Acceptance of new ideas

Today Seth Godin posted about inertia and product adoption. So now I’m thinking again about how we communicate about Square Peg Foundation, our mission and our programs.

Of course, the whole idea behind Square Pegs is a bit new for most people, and getting people to accept new ideas, or even small changes to their old ideas, is hard. People don’t pay attention and even when they do, they resist change.

Seth makes the connection to the ideas of Geoff Moore’s “Crossing the Chasm”, which I agree applies to ideas just as much as technology. In our experience with Square Pegs, for example, there are some folks who just “get it” or who are actively looking for something new, and they are influential in bringing in the next wave, called “early adopters”. But then there’s a big jump required before you can start to get to everyone else. That big jump is the Chasm. As I said, I believe that this model is as valid for ideas as it is for technology products.

It’s also useful to think about this in terms of cognitive frames, a theory which got a lot of attention in politics recently because of George Lakoff’s work. The idea is that we all have a world view built of these Frames, and it’s difficult to consider ideas that don’t fit our Frames, and it’s very difficult to change a Frame. As Lakoff explains:

Carry out the following directive:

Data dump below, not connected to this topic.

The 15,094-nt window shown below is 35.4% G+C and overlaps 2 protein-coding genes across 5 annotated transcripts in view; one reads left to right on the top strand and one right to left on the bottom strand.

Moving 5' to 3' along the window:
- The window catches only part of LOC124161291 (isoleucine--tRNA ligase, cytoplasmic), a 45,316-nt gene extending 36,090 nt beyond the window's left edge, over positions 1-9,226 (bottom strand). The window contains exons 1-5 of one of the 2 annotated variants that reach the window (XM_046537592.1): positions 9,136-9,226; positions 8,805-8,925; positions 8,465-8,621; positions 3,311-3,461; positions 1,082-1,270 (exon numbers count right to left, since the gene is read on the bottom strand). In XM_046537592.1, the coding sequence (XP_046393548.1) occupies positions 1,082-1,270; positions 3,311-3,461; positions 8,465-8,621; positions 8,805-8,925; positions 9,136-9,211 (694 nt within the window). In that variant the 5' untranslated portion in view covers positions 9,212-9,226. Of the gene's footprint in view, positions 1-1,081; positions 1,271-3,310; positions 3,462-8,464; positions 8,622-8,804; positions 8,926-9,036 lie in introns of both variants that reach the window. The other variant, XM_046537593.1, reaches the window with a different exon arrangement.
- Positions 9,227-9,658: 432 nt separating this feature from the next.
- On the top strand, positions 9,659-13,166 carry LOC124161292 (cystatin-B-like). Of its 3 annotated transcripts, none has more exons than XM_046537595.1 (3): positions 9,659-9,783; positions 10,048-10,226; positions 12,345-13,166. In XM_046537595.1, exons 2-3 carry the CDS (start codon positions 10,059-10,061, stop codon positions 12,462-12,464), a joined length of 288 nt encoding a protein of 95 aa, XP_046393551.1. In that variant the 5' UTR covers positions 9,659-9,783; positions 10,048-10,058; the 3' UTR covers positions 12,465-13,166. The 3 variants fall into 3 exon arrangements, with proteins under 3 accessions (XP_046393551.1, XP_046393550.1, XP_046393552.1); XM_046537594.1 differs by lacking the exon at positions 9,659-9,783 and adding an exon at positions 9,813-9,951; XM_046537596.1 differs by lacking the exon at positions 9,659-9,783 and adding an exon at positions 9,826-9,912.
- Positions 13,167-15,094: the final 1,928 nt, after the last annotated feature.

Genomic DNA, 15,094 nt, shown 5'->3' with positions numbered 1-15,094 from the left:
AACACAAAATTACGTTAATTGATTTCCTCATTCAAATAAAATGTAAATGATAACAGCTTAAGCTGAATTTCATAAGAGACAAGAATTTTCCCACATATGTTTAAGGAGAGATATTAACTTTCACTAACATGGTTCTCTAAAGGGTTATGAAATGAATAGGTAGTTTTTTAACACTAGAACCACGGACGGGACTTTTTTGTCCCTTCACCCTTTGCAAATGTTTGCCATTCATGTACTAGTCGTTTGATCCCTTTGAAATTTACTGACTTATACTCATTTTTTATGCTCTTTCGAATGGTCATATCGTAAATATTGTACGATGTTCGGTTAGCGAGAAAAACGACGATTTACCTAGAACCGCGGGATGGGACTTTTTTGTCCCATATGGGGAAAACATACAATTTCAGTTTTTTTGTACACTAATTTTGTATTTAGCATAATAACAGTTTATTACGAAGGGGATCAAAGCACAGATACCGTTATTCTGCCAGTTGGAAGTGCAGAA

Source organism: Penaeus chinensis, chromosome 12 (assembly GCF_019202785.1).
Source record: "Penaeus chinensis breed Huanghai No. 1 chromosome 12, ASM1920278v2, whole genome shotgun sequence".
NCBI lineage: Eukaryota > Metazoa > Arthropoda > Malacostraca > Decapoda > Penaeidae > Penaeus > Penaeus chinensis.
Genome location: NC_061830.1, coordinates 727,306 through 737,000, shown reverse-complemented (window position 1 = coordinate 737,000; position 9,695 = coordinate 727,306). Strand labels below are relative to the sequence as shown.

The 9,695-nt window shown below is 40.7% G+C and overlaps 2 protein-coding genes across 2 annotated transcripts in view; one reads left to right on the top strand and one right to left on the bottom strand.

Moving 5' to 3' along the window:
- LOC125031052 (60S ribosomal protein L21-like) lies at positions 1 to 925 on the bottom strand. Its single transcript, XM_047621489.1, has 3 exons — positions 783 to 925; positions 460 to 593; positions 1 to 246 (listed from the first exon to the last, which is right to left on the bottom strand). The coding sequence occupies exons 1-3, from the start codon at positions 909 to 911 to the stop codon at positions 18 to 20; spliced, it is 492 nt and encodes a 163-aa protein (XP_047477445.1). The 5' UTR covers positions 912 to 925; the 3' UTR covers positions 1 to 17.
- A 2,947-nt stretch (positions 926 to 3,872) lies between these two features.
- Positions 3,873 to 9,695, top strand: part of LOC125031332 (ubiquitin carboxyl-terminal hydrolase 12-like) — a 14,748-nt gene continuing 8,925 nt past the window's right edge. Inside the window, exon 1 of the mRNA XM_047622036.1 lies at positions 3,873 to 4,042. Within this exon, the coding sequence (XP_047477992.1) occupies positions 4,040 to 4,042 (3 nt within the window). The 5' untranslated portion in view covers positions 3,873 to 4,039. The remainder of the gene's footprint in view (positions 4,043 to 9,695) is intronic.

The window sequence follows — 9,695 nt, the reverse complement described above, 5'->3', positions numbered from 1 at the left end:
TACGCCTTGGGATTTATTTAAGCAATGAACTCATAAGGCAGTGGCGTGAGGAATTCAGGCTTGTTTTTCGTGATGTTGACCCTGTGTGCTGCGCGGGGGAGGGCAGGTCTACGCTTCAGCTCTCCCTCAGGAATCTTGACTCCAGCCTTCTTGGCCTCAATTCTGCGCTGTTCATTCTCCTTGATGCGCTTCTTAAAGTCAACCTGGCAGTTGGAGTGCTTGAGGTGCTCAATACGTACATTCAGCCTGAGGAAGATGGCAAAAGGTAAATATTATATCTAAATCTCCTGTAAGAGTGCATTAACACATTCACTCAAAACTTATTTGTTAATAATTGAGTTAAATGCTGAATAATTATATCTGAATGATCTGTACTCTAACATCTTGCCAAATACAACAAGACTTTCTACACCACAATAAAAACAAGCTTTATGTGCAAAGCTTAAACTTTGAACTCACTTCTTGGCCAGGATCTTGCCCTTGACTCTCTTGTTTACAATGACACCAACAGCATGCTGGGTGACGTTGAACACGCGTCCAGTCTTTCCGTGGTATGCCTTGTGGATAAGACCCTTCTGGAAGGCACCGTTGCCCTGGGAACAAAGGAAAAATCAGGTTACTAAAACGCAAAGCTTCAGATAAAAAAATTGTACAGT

Don’t think of an elephant!

It is, of course, a directive that cannot be carried out — and that is the point. In order to purposefully not think of an elephant, you have to think of an elephant. There are four morals.

Moral 1. Every word evokes a frame.

A frame is a conceptual structure used in thinking. The word elephant evokes a frame with an image of an elephant and certain knowledge: an elephant is a large animal (a mammal) with large floppy ears, a trunk that functions like both a nose and a hand, large stump-like legs, and so on.

Moral 2: Words defined within a frame evoke the frame.

The word trunk, as in the sentence “Sam picked up the peanut with his trunk,” evokes the Elephant frame and suggests that “Sam” is the name of an elephant.

Moral 3: Negating a frame evokes the frame.

Moral 4: Evoking a frame reinforces that frame.

Every frame is realized in the brain by neural circuitry. Every time a neural circuit is activated, it is strengthened.

So in communicating about Square Peg Foundation’s mission and programs, it’s important that we think carefully about how we communicate, and it’s also important that we engage those “early adopters” in the Crossing the Chasm model. So how are we doing?

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